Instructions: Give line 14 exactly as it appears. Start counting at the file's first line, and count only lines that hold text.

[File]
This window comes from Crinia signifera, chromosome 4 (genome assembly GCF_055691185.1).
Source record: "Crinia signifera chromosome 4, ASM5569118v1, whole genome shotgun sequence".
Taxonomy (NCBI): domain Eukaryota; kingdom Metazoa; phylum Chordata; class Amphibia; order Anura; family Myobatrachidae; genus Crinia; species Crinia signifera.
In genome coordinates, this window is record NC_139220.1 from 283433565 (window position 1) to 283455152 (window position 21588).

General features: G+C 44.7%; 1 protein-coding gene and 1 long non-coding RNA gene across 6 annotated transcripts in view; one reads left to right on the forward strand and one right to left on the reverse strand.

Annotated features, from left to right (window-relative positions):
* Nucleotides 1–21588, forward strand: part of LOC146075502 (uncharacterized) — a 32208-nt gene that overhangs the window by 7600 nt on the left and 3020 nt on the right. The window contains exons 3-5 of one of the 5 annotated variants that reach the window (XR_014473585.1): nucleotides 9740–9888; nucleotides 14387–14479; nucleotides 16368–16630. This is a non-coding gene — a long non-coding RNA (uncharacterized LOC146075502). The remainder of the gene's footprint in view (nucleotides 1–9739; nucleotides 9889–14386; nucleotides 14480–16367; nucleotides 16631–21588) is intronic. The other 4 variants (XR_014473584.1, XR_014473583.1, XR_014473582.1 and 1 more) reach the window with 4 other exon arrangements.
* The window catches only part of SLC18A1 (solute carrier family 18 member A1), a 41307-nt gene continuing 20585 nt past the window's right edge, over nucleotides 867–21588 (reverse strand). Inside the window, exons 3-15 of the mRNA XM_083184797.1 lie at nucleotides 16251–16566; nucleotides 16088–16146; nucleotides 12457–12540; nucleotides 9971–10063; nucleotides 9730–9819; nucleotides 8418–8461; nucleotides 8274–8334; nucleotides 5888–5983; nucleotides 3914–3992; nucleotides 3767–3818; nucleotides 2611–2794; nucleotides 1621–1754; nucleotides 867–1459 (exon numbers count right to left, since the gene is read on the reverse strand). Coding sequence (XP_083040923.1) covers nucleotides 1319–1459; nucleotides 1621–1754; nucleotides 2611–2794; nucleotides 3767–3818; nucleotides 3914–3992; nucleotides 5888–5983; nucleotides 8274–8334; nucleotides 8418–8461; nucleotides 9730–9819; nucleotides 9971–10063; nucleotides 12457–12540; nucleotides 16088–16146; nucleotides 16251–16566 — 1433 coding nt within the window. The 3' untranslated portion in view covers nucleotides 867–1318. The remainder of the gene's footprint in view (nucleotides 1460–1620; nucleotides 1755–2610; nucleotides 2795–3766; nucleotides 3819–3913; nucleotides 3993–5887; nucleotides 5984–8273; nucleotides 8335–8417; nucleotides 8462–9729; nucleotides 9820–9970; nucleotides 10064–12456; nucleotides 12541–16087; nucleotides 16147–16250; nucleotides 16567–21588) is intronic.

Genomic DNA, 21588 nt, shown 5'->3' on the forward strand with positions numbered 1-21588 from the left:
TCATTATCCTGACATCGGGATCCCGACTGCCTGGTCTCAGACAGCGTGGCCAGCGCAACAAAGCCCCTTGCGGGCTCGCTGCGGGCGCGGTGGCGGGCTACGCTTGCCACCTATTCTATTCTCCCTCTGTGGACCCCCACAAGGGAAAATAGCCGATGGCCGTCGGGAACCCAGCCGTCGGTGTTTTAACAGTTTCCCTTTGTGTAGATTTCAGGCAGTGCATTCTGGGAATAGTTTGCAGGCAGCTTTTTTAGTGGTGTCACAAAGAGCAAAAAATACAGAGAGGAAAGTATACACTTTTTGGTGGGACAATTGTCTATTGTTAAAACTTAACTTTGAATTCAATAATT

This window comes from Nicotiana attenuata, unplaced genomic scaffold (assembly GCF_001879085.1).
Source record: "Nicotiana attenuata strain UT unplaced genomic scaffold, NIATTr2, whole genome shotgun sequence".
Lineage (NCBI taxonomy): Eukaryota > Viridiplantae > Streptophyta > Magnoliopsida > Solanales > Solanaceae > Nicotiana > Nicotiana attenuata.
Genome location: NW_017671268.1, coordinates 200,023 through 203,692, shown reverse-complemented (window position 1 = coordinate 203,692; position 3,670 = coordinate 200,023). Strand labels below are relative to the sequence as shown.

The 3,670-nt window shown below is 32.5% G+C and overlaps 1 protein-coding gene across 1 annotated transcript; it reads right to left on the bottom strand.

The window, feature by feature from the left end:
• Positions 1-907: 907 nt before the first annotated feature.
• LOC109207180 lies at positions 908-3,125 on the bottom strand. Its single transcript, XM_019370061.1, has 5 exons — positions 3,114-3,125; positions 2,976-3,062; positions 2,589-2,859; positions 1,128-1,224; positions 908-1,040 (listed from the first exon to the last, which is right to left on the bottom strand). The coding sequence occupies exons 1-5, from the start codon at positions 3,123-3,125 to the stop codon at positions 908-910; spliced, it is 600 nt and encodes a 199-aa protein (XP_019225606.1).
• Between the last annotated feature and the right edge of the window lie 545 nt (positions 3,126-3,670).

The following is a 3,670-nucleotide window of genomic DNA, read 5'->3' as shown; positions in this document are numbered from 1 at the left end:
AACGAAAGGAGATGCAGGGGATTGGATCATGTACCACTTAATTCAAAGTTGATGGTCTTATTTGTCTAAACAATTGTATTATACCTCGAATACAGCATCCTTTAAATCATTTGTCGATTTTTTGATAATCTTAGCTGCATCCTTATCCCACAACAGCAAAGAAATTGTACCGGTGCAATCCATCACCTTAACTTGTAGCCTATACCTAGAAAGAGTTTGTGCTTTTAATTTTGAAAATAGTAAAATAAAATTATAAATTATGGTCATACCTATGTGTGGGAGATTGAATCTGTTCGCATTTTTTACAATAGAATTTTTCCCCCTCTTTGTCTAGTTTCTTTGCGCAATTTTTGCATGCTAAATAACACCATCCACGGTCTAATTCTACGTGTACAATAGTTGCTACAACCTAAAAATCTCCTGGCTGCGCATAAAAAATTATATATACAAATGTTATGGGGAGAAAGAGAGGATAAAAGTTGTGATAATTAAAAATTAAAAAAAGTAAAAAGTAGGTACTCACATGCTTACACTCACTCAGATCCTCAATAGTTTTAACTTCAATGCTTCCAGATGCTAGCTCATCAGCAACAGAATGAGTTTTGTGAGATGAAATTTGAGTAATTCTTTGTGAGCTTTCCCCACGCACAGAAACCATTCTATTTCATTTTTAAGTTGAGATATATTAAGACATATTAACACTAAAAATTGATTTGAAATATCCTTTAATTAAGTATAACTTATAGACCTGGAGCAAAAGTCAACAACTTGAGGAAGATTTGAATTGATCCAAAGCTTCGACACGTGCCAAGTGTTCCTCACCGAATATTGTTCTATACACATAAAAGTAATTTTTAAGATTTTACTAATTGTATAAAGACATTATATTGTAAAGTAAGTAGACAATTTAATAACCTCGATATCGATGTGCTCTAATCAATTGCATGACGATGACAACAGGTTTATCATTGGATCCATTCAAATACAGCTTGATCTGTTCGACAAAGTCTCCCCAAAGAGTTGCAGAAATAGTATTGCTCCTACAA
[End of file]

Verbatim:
Genome location: NW_017671268.1, coordinates 200,023 through 203,692, shown reverse-complemented (window position 1 = coordinate 203,692; position 3,670 = coordinate 200,023). Strand labels below are relative to the sequence as shown.